Cervical screening up-take lower in London than other parts of the country

By Jacqueline Fanchini

Cervical screening up-take is falling despite new research suggesting cervical cancer deaths could halve were every woman to attend her invitation, saving the NHS £10m a year.

Currently 22% of women in the UK fail to take up their invitations which ends up having a considerable rippling effect not only on their personal lives but on the national economy if they go on to develop cancer.

As working women made up 84% of those diagnosed, the result of them cutting their hours or leaving work was a £5.8m loss of income tax and NI contributions a year.

The findings by think-thank Demos are supported by Jo’s Cervical Cancer Trust which is campaigning to highlight the importance of the smear test throughout Cervical Screening Awareness Week (June 8-14).

“Cervical cancer is very treatable, and particularly if it’s caught early,” said Robert Music, Chief Executive of Jo’s Cervical Cancer Trust.

“It has a big impact on fertility, quality of life, ability to work and breakdown of relationships. The later the stage of the cancer, the more invasive the treatment and then the survival rates go down more significantly.”

Between 2012-2013 about 3.32m out of the 4.24m women invited for a cervical screening in the UK were tested and in London only 74.1% attended.

Professor Julietta Patnick, Director of the NHS Cancer Screening Programmes, said: “While it is encouraging that cervical screening coverage has remained steady at around 78.3% over the last few years, we are concerned by the overall downward trend over the last 10 years.”

The figures for South West London are:

Croydon 76.8% of women attended screening

Hammersmith & Fulham 65.5%

Kingston 75.2%

Lambeth 75.5%

Richmond and Twickenham 77.9%

Sutton and Merton 76.8%

Wandsworth 75.0%

It also showed that young women are often embarrassed and scared as well as not really understanding what the test is for. 

“London has got a lower up-take compared to many parts of the UK so it’s an area we particularly want to focus on, it’s a very good opportunity to reach working women,” said Mr Music.  

He said the Trust’s research shows a whole range of barriers as to why screening up-take has decreased, dependent on age, ethnicity, and potentially women’s faith groups.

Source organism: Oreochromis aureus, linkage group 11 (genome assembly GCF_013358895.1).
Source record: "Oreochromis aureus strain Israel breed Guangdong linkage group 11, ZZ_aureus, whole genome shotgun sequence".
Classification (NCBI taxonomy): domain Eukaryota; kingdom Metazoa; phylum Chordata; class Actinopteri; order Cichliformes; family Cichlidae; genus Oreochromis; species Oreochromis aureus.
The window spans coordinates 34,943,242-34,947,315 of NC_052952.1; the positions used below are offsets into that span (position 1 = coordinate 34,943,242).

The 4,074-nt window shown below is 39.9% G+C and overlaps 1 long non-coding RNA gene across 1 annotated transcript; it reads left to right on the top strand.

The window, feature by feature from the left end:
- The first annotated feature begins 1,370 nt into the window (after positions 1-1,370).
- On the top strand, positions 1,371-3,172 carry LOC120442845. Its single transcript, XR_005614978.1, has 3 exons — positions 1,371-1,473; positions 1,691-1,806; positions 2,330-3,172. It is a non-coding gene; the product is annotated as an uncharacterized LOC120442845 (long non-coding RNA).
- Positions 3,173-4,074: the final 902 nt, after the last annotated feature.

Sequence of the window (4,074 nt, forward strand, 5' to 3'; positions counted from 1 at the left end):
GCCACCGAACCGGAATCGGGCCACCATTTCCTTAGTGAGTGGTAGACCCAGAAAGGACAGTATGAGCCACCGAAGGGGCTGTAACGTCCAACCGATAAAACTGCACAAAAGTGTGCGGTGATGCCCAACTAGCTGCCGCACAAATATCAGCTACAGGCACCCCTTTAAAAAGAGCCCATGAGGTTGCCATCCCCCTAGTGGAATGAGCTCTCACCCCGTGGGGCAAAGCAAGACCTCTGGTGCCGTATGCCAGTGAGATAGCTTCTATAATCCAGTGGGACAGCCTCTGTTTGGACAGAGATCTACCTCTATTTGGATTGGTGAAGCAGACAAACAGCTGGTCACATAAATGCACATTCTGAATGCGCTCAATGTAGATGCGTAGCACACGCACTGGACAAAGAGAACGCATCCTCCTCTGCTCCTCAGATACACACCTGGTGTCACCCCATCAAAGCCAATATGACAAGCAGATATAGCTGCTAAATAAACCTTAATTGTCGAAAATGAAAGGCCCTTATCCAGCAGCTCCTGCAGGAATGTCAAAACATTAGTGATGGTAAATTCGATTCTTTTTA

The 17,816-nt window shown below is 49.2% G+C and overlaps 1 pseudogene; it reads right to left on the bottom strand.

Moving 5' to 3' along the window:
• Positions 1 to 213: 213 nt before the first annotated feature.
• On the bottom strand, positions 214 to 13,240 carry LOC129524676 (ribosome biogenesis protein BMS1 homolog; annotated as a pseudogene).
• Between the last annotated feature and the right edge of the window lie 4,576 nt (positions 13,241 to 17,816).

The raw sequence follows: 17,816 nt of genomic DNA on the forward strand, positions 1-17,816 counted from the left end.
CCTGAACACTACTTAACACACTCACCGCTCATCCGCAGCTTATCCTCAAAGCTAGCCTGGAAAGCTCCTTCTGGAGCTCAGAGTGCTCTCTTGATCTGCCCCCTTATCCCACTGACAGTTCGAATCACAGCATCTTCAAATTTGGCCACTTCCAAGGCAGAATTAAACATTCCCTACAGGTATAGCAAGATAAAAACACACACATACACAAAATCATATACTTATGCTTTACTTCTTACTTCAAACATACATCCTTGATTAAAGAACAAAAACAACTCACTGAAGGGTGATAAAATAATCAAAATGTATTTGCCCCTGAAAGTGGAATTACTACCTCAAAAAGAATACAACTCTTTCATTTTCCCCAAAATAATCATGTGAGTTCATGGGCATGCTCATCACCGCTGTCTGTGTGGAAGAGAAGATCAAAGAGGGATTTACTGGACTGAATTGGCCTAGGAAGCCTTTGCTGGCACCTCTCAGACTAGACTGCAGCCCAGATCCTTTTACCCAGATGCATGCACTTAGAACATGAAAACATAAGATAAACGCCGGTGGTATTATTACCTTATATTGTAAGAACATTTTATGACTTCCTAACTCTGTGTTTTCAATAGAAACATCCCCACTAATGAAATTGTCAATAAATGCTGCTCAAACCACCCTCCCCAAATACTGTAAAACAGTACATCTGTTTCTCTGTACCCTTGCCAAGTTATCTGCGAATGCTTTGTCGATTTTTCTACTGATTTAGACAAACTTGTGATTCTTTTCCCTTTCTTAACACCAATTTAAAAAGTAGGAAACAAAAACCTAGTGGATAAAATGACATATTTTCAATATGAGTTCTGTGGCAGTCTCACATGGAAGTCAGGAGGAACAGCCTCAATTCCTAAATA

Professor Patnick said: “A particular concern is the low coverage among 25 to 29-year-old women.

“Despite the increase in numbers attending screening following the media coverage of Jade Goody’s diagnosis and death from cervical cancer in 2009, coverage in these younger women is 10 per cent lower than in 30 to 34 year olds, and 20 per cent lower than in 50 to 54 year-old women.”

Research found that working women find it hard to get time off work and even to book an appointment at a GP surgery and so put it off.

Sue Watts, 40, from Earl’s Court, is a cancer survivor who volunteers for Jo’s Cervical Cancer Trust. She was diagnosed at 34 thanks to a smear test.

“I thought it was just, I don’t know, anemia, or having a baby and working full-time,” she said.

“Smear tests are not the most pleasant thing in the world to have done to you to be fair and I think a lot of people would rather not do things that are unpleasant. I put mine off slightly because I wasn’t registered with the doctor, and then I got pregnant, and so on.”

Ms Watts had to have chemotherapy, radiotherapy, brachytherapy, and still has to deal with the side effects.

She said: “I was in hospital in the cancer ward and I was very ill for a very long time, for six months, but then they managed to cure it – so hooray for science!”

Mr Music said early stage cancer survival rates are at 95-98% and that too often women were diagnosed after delaying their smear test. 

“You’re body is a bit like a car and you need to go and have your MOT and just make sure everything’s okay, if there is a problem, then you need to have it looked at.

“It’s good to go and get checked out, you shouldn’t be afraid because it’s not that bad and it saved my life basically,” said Ms Watts.

The Trust feels that there isn’t enough investment in targeting in terms of education work. One of the things it is calling for is targeting people locally from a bottom up approach, and wants people from government to GPs and employers to help make it a disease of the past. 

The charity is holding the ‘Walk for Fun’ on June 14th at 10am in Hyde Park, as well as others around the country. Check for details and raise awareness with #CSAW.

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